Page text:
Ariela never saw Rachel and Dan again after their move to Germany, but she treasured every letter from them forever. She and her husband lived out their days peacefully in the English countryside, going about their daily lives content to simply be with each other. Rachel and Dan, however, had a very different future in store for them, though not even I knew that then. Some people think that, as Time, I can see both future and past, but that is simply not true. Even I had no idea what lay in store for those two. They made a home for themselves in Berlin with Dan’s mother for the remainder of her days but stayed on even after she was gone and had two children: Max and Mira. Max, the elder of the two, proved to have his mother’s spirit, romping out his days with his fellow school boys. Mira, on the other hand, grew into the essence of her father. Kind and gentle, with an eye for the wonderful things in life, she became dear friends with a German girl on their street by the name of Sofia.
One crisp autumn morning, a week or two into November of 1938, when both girls were about eight, I peeked in to watch them as they played together in the cobbled street.
“Over here!” cried Sofia, beckoning her friend over to where she stood crouched over a small red and black flower. “Look at this!”
Mira hurried over to her across the street and bent down to look, brushing her black hair out of the way of her light brown eyes. “It’s so pretty,” she breathed, staring down at it.
“I think it’s ugly,” replied Sofia, shaking her head. “My father says that the colors black and red stopped being pretty after the Nazis took over. Now they just look like propaganda.”
“That’s not true,” cried Mira, stroking the petal softly. “That’s like saying every fruit is bad because one of them is rotten.”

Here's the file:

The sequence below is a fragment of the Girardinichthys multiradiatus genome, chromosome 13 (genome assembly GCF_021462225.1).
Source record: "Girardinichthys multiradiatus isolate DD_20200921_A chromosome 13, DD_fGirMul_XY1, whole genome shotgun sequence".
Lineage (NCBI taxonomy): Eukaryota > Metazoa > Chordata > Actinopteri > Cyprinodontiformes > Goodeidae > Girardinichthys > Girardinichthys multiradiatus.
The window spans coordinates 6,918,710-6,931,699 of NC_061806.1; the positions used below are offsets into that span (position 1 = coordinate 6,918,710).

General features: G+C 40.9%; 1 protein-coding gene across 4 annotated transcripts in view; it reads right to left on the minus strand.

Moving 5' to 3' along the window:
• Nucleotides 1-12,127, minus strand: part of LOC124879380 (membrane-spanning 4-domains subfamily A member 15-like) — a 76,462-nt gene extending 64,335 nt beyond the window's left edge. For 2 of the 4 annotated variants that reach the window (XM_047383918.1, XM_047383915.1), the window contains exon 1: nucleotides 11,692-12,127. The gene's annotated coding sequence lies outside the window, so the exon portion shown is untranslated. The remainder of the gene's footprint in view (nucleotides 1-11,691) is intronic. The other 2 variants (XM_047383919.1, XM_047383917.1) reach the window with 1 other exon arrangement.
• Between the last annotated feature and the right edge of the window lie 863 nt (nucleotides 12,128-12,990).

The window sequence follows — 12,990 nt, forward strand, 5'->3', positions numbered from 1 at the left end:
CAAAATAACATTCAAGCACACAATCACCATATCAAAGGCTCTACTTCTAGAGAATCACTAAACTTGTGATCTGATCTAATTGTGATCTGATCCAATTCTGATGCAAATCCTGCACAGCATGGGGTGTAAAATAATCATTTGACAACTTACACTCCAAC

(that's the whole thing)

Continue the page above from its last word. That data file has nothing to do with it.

Sofia sighed, boredly. “Whatever you say, Mira.”
“Hello, girls,” came a familiar voice from behind them. They turned around to see Sofia’s mother walking up with a basket in her arms. “I’ve brought a pie for your family, Mira. Is your mother at home?”
“She’s inside,” replied Mira, nodding.
Sofia gazed at the basket. “Could I help them eat their pie, Mama?”
“We have a pie at home for us, Sofia.”
“I know,” assured Sofia, shrugging, “but can I help them eat theirs too?”
Her mother laughed as she walked up the steps to their door. “You will have to ask Frau Rachel.”
The two girls shared a happy glance and hurried up after her, careful not to risk tipping her over and ruining the precious pie. “Rachel,” said Sofia’s mother, entering tentatively, “are you here?”
“Ah, hello, Caroline,” cried Rachel, hurrying in from the kitchen. Mira noticed her eyes were slightly red.
“Hello, Rachel,” said Caroline, leaving the basket on the table and hugging Mira’s mother. “How are you?”
Rachel sighed and forced a smile. “We are managing. Dan decided to close the shop for a few days. We thought it better to stay out of the way until this business is over.”
“Germany has gone crazy,” exulted Caroline, shaking her head. “In all my life I never imagined society would come to this. If only the German people would see their folly and go back to the way things used to be.”
Rachel smiled sadly. “You know that they won’t.”